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DIFFERENCES SHOULD BE SETTLED AT THE NEGOTIATING TABLE
COMMENTARY: DIFFERENCES SHOULD BE SETTLED AT THE NEGOTIATING TABLE BY
M.M. AFRAH
Toronto (Canada)
4 April. 2002

DIFFERENCES SHOULD BE SETTLED AT THE NEGOTIATING TABLE
Email: afrah95@hotmail.com
M. M. Afrah

Politics is such a strange and awkward vocation in Somalia that it pulls two brothers or close friends apart. In fact I personally recall witnessing two boyhood friends at Hodan Estate in Mogadishu going at each other's throat as soon as they helped oust the late military dictator in 1991, just because the two boys belonged to two rival subclans who were jostling to fill the seat of power. That same jostling had been going on with ferocity since then. Tribal elders, religious leaders, the so-called elite and former army and police officers joined into the fray, en mass, to make the country look like a wasteland.

Experience has by now taught us that there is no victor in combats since the actual victims - the bystanders - and the means by which they are dragged into the conflicts, leave a permanent mark on the conscience of both combatants.

In the civilized world, political differences are usually settled on a negotiating table, and in a peaceful manner. You do not see people running to get a gun to blow up their adversaries, gangland style. No amount of misunderstanding can justify the use of guns. Even those who invented it refrain from using it unless it is absolutely necessary, foremost of which is the defense of the country's sovereignty. But in Somalia, guns are the local currency and are used to settle minor disputes, such as traffic accidents and non-payment of debts.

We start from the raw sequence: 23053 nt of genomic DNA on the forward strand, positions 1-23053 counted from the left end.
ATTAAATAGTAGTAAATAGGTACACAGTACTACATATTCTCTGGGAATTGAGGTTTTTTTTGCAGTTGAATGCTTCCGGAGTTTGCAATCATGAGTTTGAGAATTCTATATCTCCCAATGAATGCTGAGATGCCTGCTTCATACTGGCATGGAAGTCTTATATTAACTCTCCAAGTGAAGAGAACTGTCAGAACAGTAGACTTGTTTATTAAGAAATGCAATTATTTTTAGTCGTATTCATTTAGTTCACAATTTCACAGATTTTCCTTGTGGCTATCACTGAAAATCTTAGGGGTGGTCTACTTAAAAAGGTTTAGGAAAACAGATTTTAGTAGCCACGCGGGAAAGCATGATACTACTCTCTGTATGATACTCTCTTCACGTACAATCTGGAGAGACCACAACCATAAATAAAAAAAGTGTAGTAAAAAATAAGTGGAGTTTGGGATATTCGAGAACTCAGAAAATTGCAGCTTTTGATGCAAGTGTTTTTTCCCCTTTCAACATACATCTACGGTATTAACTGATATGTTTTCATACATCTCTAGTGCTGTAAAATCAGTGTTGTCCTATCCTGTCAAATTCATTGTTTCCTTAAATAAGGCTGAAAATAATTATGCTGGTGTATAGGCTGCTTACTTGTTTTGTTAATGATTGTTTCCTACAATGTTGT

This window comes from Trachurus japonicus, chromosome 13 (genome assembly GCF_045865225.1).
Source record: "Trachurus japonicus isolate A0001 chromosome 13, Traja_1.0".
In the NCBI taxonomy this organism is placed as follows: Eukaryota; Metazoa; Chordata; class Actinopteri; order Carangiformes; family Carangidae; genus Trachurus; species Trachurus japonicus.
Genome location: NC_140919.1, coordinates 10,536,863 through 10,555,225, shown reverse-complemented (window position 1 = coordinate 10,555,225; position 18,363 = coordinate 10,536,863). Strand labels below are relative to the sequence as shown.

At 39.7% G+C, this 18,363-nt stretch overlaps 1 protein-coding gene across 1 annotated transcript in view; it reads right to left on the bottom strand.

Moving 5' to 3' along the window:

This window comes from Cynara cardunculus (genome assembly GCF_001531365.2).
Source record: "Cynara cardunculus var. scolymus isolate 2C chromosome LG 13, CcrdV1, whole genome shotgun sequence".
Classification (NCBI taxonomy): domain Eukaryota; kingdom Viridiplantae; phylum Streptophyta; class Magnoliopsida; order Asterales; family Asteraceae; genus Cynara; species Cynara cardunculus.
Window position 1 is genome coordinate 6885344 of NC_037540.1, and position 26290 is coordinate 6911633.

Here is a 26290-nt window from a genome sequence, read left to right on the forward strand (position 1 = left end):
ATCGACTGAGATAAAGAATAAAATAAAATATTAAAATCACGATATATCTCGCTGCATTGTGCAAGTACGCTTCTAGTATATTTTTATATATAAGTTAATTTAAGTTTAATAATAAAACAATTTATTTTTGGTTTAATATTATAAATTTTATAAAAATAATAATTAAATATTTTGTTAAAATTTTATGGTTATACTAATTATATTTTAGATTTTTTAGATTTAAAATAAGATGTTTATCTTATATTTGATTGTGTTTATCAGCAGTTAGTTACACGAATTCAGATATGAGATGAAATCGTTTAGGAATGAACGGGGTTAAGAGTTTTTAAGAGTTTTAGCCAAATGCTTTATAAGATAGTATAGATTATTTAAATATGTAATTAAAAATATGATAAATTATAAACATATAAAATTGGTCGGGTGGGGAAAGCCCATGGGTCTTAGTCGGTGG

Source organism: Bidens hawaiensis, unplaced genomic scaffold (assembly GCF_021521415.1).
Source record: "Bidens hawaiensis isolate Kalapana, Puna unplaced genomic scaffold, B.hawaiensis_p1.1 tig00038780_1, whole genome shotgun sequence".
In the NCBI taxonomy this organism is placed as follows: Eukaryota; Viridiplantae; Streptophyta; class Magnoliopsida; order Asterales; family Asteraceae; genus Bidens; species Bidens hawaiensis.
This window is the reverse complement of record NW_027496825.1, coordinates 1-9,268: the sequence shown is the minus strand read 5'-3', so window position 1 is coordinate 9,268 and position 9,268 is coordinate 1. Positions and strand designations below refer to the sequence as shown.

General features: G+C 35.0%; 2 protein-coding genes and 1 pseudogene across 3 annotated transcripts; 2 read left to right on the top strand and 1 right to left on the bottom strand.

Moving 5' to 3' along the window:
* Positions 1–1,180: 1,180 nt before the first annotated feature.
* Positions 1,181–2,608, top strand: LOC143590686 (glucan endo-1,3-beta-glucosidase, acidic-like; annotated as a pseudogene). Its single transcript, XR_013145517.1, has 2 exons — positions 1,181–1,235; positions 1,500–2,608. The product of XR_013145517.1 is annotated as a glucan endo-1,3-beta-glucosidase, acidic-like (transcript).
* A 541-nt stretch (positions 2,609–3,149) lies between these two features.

THE NAIROBI PEACE TALKS

Somalis everywhere would be closely monitoring the Nairobi peace talks, particularly the mood of the faction leaders and the TNG at the negotiating table. They are also monitoring the mood of Ethiopia which has been skillfully exploiting the conflict that surfaced between the Arta Group and the Baidoa Group two years ago. As a result Ethiopia has made use of the situation to launch several offensives against a country that's still in limbo. I hate to enter into war of words with Abdul-Majid, Ethiopia's representative at the United Nations. All I have to say is that history is crammed with Quislings, Vichy and turncoats who defend, rightly or wrongly, the hand that feeds them.